Tuesday, March 22, 2011

He Said What?

From my copied pages of Thoreau quotes from Walden and A Week, here are a few favorites, omitting the most famous:

The luxury of one class is counterbalanced by the indigence of another.

Shall we always study to obtain more of these things, and not sometimes to be content with less?

I find it wholesome to be alone the greater part of the time. To be in company, even with the best, is soon wearisome and dissipating.

We meet at very short intervals, not having had time to acquire any new value for each other. . . . We live thick and are in each other's way, and stumble over one another, and I think that we thus lose some respect for one another.

Not till we are lost, in other words not till we have lost the world, do we begin to find ourselves, and realize where we are and the infinite extent of our relations.

Nor need we trouble ourselves to speculate how the human race may be at last destroyed. It would be easy to cut their threads any time with a little sharper blast from the north.

Poor shad! Where is thy redress? . . . I for one am with thee, and who knows what avail a crowbar against that Billerica dam?

The shallowest still water is unfathomable.


Monday, March 14, 2011

Goodbye, Cruel World

Keep your primate problems, I'm going back to Wonderland tomorrow. One of last year's coworkers wrote me that he's jealous because he's not going back until five weeks from now. But he was there long before me last year, so it's only fair.

Yesterday I visited Museum of the Rockies, which is a must-see if you're interested in dinosaur fossils. I'm not especially; I went to see the brightly colored frogs and took some cool photos which I'm not allowed to post.

This morning I used the Bozeman bus system for the first time so I could go to a big box and buy seven months of supplies. The buses here are free, but take some figuring out--each route only runs once an hour and instead of the usual back and forth routes, they're more like following loop trails. Some of them meet downtown, some at the university, and some don't meet at all. Often you have to start out in the opposite direction to get where you're going.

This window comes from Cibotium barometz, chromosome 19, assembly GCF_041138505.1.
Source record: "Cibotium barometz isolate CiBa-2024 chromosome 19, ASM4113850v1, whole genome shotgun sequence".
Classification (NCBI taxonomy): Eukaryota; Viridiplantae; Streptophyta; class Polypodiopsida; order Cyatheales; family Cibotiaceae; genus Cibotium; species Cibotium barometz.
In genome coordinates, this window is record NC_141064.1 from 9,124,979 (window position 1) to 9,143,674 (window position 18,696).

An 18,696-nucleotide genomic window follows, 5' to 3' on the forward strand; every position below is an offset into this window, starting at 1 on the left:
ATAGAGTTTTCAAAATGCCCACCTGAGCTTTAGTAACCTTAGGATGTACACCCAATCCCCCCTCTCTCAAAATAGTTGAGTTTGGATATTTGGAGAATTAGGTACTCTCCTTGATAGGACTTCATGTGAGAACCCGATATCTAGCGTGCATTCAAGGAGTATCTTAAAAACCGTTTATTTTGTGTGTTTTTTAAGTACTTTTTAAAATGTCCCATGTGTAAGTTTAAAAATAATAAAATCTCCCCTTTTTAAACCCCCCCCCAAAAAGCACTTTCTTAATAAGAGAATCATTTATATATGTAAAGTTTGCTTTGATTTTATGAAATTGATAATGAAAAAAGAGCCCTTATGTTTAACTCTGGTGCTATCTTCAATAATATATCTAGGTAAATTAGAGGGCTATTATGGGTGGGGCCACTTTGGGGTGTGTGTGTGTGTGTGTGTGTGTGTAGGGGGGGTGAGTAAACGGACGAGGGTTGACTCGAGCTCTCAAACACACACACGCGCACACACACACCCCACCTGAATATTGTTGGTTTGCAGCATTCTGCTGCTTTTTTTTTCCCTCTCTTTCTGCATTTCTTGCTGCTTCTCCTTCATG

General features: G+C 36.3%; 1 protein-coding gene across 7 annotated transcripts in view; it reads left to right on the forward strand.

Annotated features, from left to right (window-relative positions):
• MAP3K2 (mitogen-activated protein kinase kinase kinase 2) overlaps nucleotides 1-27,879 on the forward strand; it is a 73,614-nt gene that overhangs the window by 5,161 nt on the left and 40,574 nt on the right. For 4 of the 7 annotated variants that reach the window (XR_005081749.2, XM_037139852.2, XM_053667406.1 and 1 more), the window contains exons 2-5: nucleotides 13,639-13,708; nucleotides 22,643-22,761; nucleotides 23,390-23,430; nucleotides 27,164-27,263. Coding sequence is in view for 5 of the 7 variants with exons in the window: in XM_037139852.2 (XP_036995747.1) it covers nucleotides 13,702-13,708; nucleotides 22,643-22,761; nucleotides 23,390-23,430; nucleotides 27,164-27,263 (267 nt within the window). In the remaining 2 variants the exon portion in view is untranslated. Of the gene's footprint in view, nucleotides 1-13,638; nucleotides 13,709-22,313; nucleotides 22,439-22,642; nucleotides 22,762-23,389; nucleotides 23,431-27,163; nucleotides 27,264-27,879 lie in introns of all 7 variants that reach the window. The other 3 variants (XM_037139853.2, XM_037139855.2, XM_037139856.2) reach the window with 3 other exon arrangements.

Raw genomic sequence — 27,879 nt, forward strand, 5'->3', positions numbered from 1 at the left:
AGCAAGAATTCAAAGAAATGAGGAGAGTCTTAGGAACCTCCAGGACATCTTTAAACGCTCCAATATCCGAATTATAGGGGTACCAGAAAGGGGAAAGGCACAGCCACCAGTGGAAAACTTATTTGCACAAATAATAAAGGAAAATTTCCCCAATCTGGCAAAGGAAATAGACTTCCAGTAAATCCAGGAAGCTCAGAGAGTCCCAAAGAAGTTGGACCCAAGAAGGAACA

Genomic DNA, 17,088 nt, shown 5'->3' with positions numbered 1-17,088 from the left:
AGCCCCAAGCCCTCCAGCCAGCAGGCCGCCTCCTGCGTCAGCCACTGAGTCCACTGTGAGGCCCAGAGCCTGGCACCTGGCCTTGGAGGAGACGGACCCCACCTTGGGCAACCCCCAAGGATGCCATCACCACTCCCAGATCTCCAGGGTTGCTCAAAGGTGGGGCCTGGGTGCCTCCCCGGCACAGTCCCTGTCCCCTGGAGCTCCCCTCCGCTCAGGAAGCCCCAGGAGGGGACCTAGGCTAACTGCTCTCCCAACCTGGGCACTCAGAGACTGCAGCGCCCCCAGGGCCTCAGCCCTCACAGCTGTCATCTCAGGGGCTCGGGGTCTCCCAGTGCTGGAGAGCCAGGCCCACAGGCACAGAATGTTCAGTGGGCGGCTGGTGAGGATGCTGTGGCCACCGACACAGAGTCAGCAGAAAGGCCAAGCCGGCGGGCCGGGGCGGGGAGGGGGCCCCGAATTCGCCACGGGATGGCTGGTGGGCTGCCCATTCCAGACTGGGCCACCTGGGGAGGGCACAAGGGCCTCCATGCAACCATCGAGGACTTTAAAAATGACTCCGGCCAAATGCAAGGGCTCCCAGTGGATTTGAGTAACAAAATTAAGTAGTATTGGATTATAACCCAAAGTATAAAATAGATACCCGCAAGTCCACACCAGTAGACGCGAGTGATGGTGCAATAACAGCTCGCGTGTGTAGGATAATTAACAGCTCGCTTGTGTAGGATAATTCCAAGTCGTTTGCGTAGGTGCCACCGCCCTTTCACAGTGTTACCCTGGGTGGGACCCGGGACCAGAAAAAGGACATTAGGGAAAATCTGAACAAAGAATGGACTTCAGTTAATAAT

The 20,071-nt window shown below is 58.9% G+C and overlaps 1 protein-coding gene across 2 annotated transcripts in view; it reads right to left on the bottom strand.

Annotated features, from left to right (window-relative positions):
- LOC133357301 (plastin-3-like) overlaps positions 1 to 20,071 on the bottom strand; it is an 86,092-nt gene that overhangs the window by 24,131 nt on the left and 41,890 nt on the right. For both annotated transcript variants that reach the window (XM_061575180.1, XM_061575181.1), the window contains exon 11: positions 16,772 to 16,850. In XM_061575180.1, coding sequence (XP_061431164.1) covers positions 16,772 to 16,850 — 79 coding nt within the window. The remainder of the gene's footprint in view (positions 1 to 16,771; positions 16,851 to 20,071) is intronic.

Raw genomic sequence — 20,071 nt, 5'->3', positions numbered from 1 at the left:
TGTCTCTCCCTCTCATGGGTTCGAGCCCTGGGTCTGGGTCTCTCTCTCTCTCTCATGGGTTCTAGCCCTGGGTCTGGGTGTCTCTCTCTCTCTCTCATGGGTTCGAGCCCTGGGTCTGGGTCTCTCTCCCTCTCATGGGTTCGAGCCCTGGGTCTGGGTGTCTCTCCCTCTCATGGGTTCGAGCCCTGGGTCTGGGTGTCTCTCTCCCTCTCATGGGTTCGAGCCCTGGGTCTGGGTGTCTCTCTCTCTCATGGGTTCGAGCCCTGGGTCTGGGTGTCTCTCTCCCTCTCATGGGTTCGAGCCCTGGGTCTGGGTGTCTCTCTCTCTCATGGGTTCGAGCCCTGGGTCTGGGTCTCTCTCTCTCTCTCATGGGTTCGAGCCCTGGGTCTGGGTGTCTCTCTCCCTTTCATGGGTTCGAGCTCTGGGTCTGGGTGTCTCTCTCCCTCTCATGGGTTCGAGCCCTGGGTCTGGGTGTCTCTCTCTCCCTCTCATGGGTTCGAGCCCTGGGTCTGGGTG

So I saw parts of Bozeman I'd never seen before including the Chickpea Cafe which just opened last month and where I returned for lunch after getting my supplies back to the hotel. Another restaurant I tried for the first time on this trip was Soby's where they have breakfast burritos you eat with a fork, not a fist. It's a spicy way to start the day but fortunately they bring a carafe of water to the table. I was disappointed to learn they were closed Mondays--I was going to return today. I'll miss restaurants--I'm not sure what seven months of EDR food is going to do to me considering 4 1/2 months were driving me crazy last year, but I guess I'll find out.

Now to start repacking and then have a relaxing day and evening here at the hotel. Tomorrow morning they come to take us away around 7:30, with park ETA around 9:00 for paperwork and a new ID, and a new room to call home, mailbox keys and mail, old and new faces, a little work intro, unpacking, settling in, and deep breaths in a park about as empty of humans as it ever gets.

Monday, March 7, 2011

Computer Hours

I got the good news Saturday that we'll be getting picked up in Bozeman next Tuesday. I'd thought I was going to have to spend Monday taking a bus back to Livingston to be picked up there. Of course, if I'd known sooner I would have stayed in Duluth for another day, but I am grateful that I won't have to bother with the extra bus and cabs. Now to start checking to see if there's anything going on in Bozeman this weekend. If not, a king size bed, tv, refrigerator, and microwave will get me through a few days of altitude adjustment and toiletries shopping just fine. I expect you'll hear from me next on mountain time.